Passion Victims

New York
11.07.06

Left: New Museum curator Massimiliano Gioni and art historian John Richardson on the panel. Right: Performa founder RoseLee Goldberg with Massimiliano Gioni. (All photos: David Velasco)


So nu, with the New Museum? It’s building a sleek tower on the Bowery (way above the bums, darling); its trailblazing founder, Marcia Tucker, recently passed away; and it’s welcoming curator Massimiliano Gioni, who all you culture vultures no doubt know is also the artistic director of the Nicola Trussardi Foundation and a collaborator (in the Wrong Gallery) with the super-duper-high-priced artist Maurizio Cattelan. Now you also know he’s the cutest curator, ever, and charming. Moderating Wednesday night’s panel at the Cooper Union entitled “Passion: For Love or Money?” was his public debut as the New Museum’s new hire.

Noting the decent turnout, a mélange of Cooper Union students and museum supporters, I scanned the dais and couldn’t help noticing there was a woman up there. And five men. Perhaps the only thing worse would be to not even notice? Surely, they could have dug up another chick—even an annoying one—on “passion”? So let’s just call the panel “Passion: For Love or Money? (According to Several Men and One Woman).” OK, that’s better.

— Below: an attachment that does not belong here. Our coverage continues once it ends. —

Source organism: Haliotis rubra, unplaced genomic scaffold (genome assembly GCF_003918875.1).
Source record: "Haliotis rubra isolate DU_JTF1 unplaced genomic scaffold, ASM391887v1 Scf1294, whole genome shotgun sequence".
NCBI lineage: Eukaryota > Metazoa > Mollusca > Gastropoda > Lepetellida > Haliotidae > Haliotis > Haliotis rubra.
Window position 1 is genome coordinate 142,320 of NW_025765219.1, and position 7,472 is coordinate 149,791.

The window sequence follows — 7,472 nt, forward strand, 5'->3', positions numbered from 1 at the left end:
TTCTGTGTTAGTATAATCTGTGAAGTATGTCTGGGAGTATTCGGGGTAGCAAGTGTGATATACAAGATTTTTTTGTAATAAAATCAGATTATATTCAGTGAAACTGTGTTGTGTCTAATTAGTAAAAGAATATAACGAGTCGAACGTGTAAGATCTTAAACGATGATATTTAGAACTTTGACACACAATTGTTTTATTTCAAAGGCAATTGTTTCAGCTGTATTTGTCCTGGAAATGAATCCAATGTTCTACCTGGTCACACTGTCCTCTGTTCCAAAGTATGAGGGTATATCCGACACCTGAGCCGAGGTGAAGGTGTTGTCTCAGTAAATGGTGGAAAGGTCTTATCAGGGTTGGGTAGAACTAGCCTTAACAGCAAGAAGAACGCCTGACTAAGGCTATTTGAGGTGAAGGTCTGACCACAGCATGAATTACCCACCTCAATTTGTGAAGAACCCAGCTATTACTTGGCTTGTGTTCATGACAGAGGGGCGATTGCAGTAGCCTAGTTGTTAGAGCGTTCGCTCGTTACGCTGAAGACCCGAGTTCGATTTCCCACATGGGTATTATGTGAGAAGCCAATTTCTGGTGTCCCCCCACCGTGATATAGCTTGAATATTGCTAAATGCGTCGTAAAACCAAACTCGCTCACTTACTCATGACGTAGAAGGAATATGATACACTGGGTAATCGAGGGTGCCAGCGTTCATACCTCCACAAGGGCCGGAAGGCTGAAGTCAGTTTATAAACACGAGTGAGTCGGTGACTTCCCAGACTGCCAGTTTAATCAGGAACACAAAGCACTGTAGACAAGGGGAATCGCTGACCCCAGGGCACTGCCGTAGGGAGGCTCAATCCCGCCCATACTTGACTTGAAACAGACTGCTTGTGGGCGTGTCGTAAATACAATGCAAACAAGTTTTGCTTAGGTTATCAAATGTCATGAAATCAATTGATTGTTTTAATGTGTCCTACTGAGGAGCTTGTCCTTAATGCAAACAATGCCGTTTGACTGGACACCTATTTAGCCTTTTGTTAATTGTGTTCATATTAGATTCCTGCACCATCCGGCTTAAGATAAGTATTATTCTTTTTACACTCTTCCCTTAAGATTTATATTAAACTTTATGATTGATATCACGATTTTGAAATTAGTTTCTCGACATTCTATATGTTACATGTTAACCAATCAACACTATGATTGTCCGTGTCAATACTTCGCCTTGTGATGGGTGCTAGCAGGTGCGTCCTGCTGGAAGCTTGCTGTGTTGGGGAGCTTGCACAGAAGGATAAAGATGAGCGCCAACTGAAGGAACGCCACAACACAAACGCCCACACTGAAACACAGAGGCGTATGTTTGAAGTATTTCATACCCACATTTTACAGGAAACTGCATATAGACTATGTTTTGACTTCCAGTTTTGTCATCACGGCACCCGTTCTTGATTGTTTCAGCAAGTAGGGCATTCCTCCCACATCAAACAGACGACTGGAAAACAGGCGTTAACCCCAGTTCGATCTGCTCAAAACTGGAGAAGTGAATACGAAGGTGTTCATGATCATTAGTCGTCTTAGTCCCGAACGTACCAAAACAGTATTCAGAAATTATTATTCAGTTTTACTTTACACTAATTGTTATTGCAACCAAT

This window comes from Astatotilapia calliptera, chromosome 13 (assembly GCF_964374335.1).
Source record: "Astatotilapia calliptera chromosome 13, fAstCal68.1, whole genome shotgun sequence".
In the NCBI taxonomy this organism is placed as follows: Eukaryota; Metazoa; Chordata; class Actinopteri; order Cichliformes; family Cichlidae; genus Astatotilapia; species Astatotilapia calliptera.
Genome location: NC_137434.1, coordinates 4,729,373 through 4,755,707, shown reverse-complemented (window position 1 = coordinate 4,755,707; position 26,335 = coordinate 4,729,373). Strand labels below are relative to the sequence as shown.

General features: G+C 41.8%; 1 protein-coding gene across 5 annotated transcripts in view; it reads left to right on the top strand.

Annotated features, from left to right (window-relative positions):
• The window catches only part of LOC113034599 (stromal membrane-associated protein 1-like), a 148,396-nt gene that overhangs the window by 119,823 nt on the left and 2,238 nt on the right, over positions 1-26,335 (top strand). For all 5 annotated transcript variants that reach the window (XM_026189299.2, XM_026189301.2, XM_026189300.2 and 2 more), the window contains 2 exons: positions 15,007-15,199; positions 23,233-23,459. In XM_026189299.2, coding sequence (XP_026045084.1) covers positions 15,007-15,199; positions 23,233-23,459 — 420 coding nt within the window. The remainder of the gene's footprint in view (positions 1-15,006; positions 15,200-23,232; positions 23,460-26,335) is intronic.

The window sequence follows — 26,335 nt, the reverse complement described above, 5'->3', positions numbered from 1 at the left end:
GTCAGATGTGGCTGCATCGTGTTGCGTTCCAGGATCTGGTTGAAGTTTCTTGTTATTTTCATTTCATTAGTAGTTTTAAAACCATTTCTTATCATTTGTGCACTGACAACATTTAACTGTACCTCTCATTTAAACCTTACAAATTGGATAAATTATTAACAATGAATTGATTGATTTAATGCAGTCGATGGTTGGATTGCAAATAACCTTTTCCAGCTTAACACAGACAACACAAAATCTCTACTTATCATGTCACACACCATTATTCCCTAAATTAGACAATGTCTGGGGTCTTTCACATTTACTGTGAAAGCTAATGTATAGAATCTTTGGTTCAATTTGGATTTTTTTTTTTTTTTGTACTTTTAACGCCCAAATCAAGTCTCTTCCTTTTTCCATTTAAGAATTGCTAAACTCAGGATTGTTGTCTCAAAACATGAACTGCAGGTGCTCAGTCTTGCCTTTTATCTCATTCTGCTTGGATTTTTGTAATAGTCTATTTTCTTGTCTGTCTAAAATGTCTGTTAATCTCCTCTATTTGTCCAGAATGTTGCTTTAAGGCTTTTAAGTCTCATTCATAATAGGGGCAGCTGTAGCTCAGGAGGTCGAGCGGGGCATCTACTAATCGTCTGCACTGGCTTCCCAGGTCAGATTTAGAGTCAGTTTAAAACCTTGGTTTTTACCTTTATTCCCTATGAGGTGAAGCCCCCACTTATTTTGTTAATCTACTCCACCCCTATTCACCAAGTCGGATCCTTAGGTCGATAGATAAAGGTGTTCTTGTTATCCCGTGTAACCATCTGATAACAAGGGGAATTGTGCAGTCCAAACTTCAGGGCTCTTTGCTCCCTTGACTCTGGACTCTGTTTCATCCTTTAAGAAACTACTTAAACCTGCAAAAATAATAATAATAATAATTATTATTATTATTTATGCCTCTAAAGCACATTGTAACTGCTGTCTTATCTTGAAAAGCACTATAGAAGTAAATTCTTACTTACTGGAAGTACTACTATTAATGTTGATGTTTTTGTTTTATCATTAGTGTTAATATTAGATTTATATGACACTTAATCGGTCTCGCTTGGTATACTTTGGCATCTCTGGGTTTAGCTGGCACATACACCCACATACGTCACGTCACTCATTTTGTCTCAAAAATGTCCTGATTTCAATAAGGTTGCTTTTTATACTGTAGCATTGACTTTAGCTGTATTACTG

Each panelist exemplified passion, be it for performance art, curating, criticizing, Picasso, or food. Perhaps the most on point, Marina Abramovic presented a rich trio of videos: first, Liberace starting his day (fabulously, of course); then, in Jerusalem, a saint wannabe channeling Christ’s stigmata (“In a world seduced by materialism, lust, and force,” she preached to her weeping supporters, “don’t allow your will to be subdued . . .”); last, “Adoration of the Object, by a Yugoslavian artist,” a long shot of a young man sitting Buddha-like and contemplating a motorcycle. Unexpectedly, Abramovic came out against passion: “Passion creates obsession, which creates attachment, which creates suffering,” said the woman who, according to Gioni, has “walked on the wall of China, lived in the desert, and eaten onions, all in the name of an art she has transformed.” “The worst works we ever made,” said Abramovic, referring to Ulay, her longtime artistic partner, “were based on passion . . . the mystic stuff.”